It’s hard to explain what happened but I guess it’s a matter of brain chemistry. The Quetiapine stops me from becoming manic (or even hypomanic it seems) but I am more than capable of being depressed, and of having mixed moods.

I don’t know if I can call this depression. It’s not normal depression for me. I haven’t had much appetite and although I was kept awake for hours last night, I didn’t feel deathly tired today, I felt awake, but emotional. I felt confused, and anxious and unable to understand what was going on.

I’m in a strange state. Time does not exist here. I’m sitting on this bus and I couldn’t care less about how long I’ve been on it, or how much longer I have to be. I could spend the rest of my life on this bus, and it would mean nothing to me. I am just here, just being, just relieved of the pressure that was building. Relieved from the explosion and the expulsion and my exit.

My writing is stilted because my mind is heavy. I am not quick thinking, I am not thinking much at all. At least, it doesn’t feel like I am. It hurts to think. A dull ache at the front of my head, slowing me down. The effort of this is too much for me. I almost didn’t write at all because I couldn’t bear the thought of moving my hands.


6 thoughts on “Bipolar Unplugged: Friday 31st December 2010

  1. I understand. I also feel like you did when I can’t deal with a party situation. I am convinced that ‘I can’t do what other people do’. But hey, they can’t do some of the wonderful things that you can do. And what is a party anyways? It is just a party. But a sunset! Now there is a great thrill I am sure you can partake in. Or how about reading a good book? Can you cope with that? Make a list of things you enjoy and CAN do and encourage yourself that you are fully human. I am praying for you that you will get through this rough patch.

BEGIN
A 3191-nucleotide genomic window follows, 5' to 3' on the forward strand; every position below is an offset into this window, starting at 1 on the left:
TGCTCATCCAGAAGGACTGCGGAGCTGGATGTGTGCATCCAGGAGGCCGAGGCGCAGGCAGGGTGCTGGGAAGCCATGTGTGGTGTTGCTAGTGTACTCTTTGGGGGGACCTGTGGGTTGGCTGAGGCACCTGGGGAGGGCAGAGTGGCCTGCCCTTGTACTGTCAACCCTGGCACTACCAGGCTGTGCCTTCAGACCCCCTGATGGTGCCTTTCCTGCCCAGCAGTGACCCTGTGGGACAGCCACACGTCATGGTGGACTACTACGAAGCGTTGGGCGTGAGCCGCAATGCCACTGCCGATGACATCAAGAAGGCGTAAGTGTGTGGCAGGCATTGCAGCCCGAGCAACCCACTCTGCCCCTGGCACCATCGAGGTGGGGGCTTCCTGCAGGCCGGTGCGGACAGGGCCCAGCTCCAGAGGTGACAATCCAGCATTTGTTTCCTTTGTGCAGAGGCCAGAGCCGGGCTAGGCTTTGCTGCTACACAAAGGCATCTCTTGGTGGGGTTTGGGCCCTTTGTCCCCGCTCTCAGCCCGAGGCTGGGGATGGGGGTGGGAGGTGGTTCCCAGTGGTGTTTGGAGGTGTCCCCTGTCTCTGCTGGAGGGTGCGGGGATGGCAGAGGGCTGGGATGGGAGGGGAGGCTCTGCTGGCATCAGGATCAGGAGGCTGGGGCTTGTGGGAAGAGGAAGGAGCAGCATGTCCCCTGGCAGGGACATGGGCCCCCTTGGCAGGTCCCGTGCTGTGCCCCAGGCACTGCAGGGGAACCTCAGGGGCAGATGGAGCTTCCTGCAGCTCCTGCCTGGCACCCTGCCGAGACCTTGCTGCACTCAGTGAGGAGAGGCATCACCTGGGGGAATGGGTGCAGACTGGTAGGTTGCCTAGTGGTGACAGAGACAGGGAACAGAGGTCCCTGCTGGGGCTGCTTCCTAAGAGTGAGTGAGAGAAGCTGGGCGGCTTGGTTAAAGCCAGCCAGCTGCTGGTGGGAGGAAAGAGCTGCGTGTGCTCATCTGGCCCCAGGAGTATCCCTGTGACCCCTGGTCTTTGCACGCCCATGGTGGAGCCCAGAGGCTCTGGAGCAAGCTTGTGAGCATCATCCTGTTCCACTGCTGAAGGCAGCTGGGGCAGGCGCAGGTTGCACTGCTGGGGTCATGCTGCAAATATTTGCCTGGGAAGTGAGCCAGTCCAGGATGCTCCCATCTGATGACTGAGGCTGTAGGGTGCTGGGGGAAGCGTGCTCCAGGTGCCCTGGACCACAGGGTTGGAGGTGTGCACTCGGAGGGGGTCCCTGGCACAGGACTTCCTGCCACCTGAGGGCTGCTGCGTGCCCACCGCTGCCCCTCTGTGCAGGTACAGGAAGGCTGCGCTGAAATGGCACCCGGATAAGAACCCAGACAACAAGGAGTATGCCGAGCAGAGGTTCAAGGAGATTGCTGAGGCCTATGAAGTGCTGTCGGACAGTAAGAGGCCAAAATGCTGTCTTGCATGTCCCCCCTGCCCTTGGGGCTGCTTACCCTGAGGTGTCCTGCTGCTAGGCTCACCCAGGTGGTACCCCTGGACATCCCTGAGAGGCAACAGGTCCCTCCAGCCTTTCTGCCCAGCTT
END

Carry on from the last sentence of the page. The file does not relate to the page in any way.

• Hi Wendy – Thank you for your kind words and advice. I am sorry I was unclear, this was something I wrote in 2010. In actual fact, I had a great New Year this year but that’s a bit boring really – so thought it might be nice to set myself up for a comparison 🙂

  2. It sounds like there’s a large part of apathy playing a part there. A lot of times, when we’re overwhelmed by emotions and stimuli, our brains have to sever ties between our emotional center, sensory center, and cognitive functioning. That way, it creates a sort of filter. I have this happen a lot when I’m in a severe state and there’s no way I can remove myself from it. No worries, though. I know your brain will sort it out.

    • I totally agree. It’s sort of like after an epileptic fit. The brain goes nuts and then shuts itself down, sort of like it’s rebooting itself. That’s pretty much what happened then I think, although it did take a number of days afterward for my mood to settle again, but it did work it out quite quickly. As I said in my comment to Wendy, this journal entry was written in 2010 prior to my drug reduction. I am sorry I didn’t make that clear!

  3. Hey Sara – Good to see you are up to writing again. Missed reading your posts. That’s really unfortunate that your symptoms were so profound during the holidays. Did you go up to 400 mg for the holidays? Keep pressing onward. — Jeff

    • Hi Jeff – thank you! I am glad you like to read my posts. I have been very quiet recently, not because of any major issues, but because I was so busy amongst other things. I didn’t do it, and then all of a sudden it hadn’t been done for almost a month! I am all good this year. No symptoms at all – I was shocked!! The above was what I wrote in my journal in 2010 (edited slightly), and will serve as a comparison for this year 🙂